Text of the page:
NEW YORK (Reuters) - In New York state’s debate over public pension reform, the only retirees more unpopular than the double-dippers are the convicted criminals.
As state and local governments consider how to reduce the billions of dollars they will owe to retirees in future, New York is scrutinizing those who “double-dip” — retiring early from one job in the public sector and hopping to another. Such workers collect a pension and a salary, and may even eventually be eligible for a second separate pension.
There are at least 2,129 New York state public employees, ranging from nurse to investigator, who are double-dippers.
Then there are the crooks.
In the past six years, criminal or ethical violations have driven 13 legislators out of office, up from four in the previous six-year period, according to Citizens Union, a nonpartisan civic group.
“We believe that those who are convicted of a serious crime maybe should not be receiving their full taxpayer-paid pension,” said Citizens Union executive director Dick Dadey.
Those who left office under a cloud include the former Democratic comptroller of New York City and New York state, Alan Hevesi, who resigned in 2006 and pleaded guilty to defrauding the government. A wider corruption probe led to another felony guilty plea from Hevesi last year.
Despite the convictions, Hevesi is paid $8,786 a month, or $105,432 a year, according to the state comptroller.
Then there is former Republican Senate Majority Leader Joseph Bruno, who is waiting to see if his corruption sentence will be overturned. Bruno, a millionaire horse-breeder, retired in 2008 and collects a gross monthly pension of $8,007, the state comptroller’s figures show.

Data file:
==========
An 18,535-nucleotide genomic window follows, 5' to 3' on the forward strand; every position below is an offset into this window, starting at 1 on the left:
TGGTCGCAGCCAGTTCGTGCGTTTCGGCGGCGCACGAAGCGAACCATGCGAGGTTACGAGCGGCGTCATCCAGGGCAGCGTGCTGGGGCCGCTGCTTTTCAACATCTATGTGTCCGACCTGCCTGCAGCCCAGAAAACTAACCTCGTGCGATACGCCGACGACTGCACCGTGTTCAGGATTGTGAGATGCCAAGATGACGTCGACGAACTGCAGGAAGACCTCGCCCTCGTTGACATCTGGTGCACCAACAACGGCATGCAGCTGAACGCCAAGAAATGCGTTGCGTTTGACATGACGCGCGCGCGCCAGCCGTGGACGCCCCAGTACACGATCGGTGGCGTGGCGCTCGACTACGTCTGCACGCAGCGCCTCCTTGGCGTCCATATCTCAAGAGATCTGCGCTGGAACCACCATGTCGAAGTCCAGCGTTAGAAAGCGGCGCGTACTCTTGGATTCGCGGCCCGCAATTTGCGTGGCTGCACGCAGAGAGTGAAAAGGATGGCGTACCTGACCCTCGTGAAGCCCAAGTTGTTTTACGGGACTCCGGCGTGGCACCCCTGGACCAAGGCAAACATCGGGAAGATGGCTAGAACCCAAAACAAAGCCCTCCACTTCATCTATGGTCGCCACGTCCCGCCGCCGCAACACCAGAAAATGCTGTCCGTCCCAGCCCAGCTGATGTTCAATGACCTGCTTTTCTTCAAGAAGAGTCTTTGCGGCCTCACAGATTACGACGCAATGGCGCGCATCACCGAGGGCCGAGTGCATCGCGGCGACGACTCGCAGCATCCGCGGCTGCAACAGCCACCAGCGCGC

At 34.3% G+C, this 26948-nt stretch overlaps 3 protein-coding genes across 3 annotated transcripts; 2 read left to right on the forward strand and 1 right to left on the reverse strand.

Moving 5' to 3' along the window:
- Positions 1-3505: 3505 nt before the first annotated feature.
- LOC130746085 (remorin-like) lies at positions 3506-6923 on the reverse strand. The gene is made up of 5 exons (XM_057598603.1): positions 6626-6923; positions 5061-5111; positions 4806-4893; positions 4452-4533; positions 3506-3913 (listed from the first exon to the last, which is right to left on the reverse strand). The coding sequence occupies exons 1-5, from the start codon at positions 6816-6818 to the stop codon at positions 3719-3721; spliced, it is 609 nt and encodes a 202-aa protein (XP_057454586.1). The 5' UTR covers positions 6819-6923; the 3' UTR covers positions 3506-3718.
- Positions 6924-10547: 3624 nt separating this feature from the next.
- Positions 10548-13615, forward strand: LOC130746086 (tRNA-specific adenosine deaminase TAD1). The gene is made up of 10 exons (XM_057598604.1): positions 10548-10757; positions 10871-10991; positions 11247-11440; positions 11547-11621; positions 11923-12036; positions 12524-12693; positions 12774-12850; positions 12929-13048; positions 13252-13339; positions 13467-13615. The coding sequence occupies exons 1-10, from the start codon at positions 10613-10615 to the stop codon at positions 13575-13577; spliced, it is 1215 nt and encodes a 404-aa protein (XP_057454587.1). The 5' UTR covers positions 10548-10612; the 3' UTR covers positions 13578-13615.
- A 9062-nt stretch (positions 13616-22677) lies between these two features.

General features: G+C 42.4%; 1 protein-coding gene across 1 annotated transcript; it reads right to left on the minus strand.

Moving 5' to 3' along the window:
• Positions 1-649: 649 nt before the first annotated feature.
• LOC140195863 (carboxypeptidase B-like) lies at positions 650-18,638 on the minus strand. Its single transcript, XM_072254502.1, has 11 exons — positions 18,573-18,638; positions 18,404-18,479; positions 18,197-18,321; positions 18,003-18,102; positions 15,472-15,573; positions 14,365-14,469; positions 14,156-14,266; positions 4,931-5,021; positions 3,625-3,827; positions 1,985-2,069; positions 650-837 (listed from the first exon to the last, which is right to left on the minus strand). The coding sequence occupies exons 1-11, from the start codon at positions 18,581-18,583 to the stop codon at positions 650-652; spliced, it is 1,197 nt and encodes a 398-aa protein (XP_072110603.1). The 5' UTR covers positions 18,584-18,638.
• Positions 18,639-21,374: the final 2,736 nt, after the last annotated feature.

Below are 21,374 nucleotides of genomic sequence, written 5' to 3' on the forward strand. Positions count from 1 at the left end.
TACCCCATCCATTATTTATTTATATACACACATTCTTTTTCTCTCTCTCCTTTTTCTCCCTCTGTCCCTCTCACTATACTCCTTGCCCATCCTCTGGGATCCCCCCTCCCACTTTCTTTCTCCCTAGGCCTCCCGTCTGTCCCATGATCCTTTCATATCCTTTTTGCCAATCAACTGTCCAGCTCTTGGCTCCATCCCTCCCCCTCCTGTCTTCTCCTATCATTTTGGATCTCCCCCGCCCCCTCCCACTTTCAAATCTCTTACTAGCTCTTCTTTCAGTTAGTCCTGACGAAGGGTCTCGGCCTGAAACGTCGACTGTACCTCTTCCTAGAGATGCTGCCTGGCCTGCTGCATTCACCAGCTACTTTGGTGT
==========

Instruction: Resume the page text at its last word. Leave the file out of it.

Another pensioner is former New York City police commissioner, Bernard Kerik, now serving a prison sentence for failing to disclose loans from a developer. Kerik collects $4,441 a month before taxes, a city official said.
Double-dipping invites criticism from fiscal monitors who note that collecting both a salary and a pension is rare in the private sector and argue that public employees should have to work until age 65 before they can retire, instead of 55.
“Many New Yorkers would like the opportunity to retire, collect a state pension, and then also earn state income but they don’t have that opportunity,” Dadey said. “That raises the question about a different class of citizenship where elected officials feel a certain entitlement that taxpayers don’t feel they deserve.”
Reporting by Joan Gralla; Editing by Daniel Trotta and Eric Walsh